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Ok super generic title here, and – we realize – this isn’t necessarily true of what everyone does. One part of the video we cut out was when Martina asked her students – back when she was teaching – what they did on their free time, a lot of them would just say “sleep” or “watch dramas.” It’s not like, the moment a holiday or weekend starts, everyone packs into the parks. Though, it’s so crowded that it feels that way.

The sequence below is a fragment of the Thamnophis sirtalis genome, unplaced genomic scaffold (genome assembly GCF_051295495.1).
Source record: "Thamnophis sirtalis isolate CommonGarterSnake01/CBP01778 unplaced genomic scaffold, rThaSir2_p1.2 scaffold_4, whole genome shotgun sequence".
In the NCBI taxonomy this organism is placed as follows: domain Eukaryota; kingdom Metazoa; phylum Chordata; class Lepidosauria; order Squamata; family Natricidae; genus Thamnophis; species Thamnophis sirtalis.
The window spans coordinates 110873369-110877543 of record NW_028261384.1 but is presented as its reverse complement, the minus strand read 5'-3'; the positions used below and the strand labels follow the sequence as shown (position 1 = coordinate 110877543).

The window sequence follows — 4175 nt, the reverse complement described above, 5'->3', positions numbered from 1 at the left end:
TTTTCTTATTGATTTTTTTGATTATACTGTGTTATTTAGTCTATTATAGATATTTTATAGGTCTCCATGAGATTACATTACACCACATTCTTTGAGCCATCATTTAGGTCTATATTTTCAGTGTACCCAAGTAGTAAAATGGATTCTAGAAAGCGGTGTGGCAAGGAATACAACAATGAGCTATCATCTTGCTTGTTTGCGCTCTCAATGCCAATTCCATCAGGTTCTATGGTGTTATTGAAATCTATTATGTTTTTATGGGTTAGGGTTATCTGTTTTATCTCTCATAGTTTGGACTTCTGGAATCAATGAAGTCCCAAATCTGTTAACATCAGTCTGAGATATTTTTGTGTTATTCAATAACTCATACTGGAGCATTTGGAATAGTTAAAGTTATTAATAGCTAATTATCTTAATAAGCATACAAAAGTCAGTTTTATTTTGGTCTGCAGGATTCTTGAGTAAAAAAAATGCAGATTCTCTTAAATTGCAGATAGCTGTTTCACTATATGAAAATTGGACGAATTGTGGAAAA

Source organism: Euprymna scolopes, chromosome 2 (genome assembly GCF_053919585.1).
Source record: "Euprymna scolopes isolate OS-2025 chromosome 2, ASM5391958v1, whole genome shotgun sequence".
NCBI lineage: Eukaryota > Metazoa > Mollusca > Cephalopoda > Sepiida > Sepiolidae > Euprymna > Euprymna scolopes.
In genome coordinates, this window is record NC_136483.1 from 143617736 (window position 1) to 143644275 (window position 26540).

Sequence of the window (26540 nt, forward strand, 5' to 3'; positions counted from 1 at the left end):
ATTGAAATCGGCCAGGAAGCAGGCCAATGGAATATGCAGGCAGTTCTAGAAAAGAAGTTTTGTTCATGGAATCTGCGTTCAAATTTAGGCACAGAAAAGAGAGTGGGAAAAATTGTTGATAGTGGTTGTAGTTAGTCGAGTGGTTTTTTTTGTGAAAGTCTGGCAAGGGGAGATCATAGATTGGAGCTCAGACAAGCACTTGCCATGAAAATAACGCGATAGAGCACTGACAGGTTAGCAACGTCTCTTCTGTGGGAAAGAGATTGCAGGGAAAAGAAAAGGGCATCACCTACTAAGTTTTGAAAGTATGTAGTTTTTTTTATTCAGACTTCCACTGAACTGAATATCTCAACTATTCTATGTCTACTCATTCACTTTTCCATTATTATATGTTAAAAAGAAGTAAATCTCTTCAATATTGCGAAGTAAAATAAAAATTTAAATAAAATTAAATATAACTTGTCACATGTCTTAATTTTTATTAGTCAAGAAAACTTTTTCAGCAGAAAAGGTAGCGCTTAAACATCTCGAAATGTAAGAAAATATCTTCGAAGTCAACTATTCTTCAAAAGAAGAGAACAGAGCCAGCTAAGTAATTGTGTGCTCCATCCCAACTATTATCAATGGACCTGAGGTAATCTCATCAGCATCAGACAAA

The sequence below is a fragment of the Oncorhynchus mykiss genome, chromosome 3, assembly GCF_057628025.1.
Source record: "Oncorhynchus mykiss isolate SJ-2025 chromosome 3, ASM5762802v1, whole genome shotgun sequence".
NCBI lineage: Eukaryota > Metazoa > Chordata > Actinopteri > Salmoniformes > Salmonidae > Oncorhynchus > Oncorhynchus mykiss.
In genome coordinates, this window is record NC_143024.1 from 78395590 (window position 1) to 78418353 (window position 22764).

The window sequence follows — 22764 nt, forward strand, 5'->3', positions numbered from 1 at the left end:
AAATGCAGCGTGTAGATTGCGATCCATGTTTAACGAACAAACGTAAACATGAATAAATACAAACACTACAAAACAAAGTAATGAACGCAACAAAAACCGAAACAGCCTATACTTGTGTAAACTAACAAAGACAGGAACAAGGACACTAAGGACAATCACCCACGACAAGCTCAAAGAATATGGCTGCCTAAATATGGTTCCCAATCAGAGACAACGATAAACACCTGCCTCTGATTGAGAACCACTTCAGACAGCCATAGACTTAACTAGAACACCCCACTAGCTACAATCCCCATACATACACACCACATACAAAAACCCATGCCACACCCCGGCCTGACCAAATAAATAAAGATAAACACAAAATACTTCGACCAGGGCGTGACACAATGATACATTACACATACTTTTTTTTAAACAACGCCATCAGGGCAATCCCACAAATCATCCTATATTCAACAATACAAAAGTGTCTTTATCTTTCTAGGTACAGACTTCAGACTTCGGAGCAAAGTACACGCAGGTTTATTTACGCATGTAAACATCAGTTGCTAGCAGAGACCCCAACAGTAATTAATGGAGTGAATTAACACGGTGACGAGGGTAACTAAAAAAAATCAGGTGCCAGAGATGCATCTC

You know, that’s one thing that still surprises us about Korea: how crowded it can get. A few weeks ago, the first Saturday in which the temperature broke 20 degrees, the two of us decided to go to Samchungdong for a date-day. Turns out that EVERY OTHER COUPLE IN KOREA DID THE SAME THING. Though, I’m sure this isn’t true. Tons of people stayed home or did something different. It didn’t feel that way to us, though, because there were so many couples walking around, holding hands, that it felt like the crowds that leave concert halls after the show’s over. It’s overwhelming. Then again, when we go back to Toronto, we look around and ask ourselves where did all the people go. Feels like a ghost-town to us now, though I’m sure that it’s not. In comparison to Korea’s really high population density, it feels that way.